Tuesday, 27 March 2018

Labour's anti-Semitism tipping point - or not?

An update on the many things I have written on Labour, Momentum, the left in general and anti-Semitism over the last seven years: I and others have wondered in recent months whether or not Labour is actually close to a "tipping point" on the issue, where its failure to deal with the issue can no longer be swept under the carpet.

On Sunday, a row which had really been rumbling quietly since 2012 came to the surface: a Facebook post of a blatantly anti-Semitic East End mural was defended by Corbyn. While one presumes (and he maintains) that he had not really looked at it very closely, it is still extraordinary that even a backbench MP would not notice the images of bankers with big noses, playing Monopoly on a board supported by the bodies of black slaves, and find it somewhat, er, problematic.

Rightly, the Campaign Against Antisemitism and the Board of Deputies of British Jews wrote Corbyn a very strongly-worded letter on the subject last weekend and, perhaps for the first time, Corbyn apologised in an "emergency" Sunday night statement for the apparent resurgence of anti-Semitism within his party; really a tacit acknowledgement of the dismal failure of his Chakrabarti report to address previously-reported problems. He stopped short, however, of acknowledging his personal complicity in encouraging this resurgence via numerous other episodes (see Centre Lefts passim).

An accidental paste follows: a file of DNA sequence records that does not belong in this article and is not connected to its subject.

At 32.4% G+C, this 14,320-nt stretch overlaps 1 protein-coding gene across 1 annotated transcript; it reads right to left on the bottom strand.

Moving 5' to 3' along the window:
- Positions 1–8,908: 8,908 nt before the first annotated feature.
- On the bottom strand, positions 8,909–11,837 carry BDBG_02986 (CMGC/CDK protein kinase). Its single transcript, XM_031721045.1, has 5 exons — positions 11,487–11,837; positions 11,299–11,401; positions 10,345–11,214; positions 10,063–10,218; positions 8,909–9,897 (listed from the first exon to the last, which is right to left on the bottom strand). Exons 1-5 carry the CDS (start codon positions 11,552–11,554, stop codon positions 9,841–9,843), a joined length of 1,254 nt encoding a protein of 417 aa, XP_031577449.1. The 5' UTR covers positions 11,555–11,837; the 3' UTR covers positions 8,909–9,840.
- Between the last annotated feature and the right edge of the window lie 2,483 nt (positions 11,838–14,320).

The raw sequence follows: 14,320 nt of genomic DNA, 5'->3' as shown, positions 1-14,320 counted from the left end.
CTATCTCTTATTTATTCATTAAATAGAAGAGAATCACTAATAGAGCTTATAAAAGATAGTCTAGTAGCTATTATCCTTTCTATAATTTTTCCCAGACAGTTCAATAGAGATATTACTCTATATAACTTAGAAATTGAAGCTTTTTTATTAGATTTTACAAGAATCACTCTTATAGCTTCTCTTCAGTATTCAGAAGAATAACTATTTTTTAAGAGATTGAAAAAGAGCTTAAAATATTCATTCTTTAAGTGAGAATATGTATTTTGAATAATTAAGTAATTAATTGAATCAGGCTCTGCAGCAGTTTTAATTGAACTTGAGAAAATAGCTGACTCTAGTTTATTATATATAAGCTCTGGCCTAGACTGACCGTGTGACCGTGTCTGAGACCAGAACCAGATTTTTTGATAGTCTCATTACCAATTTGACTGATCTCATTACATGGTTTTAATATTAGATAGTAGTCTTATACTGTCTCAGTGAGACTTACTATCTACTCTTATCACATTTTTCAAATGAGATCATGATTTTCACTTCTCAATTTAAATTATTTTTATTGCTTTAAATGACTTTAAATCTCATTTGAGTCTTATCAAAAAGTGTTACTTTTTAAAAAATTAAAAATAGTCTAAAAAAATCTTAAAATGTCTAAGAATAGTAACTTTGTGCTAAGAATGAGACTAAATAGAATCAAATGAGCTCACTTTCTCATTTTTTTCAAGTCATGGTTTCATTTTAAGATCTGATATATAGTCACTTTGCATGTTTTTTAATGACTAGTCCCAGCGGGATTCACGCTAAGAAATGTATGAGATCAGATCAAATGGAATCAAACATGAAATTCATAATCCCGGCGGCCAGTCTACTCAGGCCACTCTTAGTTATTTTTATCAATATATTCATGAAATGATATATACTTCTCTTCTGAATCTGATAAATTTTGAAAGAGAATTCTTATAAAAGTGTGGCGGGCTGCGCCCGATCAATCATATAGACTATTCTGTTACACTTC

It will be difficult now for Corbyn not to act in cases such as Ken Livingstone's, however it seems clear that neither does he directly hold the ring on all such matters and may not be prepared to challenge his new General Secretary (or the father of her child, Len McCluskey), the NEC or other figures within wider Labour circles.

It might even be that, at some point, the powers behind the throne see fit to ditch Corbyn in favour of someone like Emily Thornberry, who has been quietly positioning herself as the "pro-Jew" succession candidate. While it seems unlikely that such a leadership would be any better than Corbyn's in many areas (e.g. foreign policy, as we recently saw over Iran), at least - at least! - something might finally be done to rid the party of this particular cancer. 

That said, there have been many previous false dawns on this issue going back to the Miliband leadership. It would be unwise to hold one's breath.

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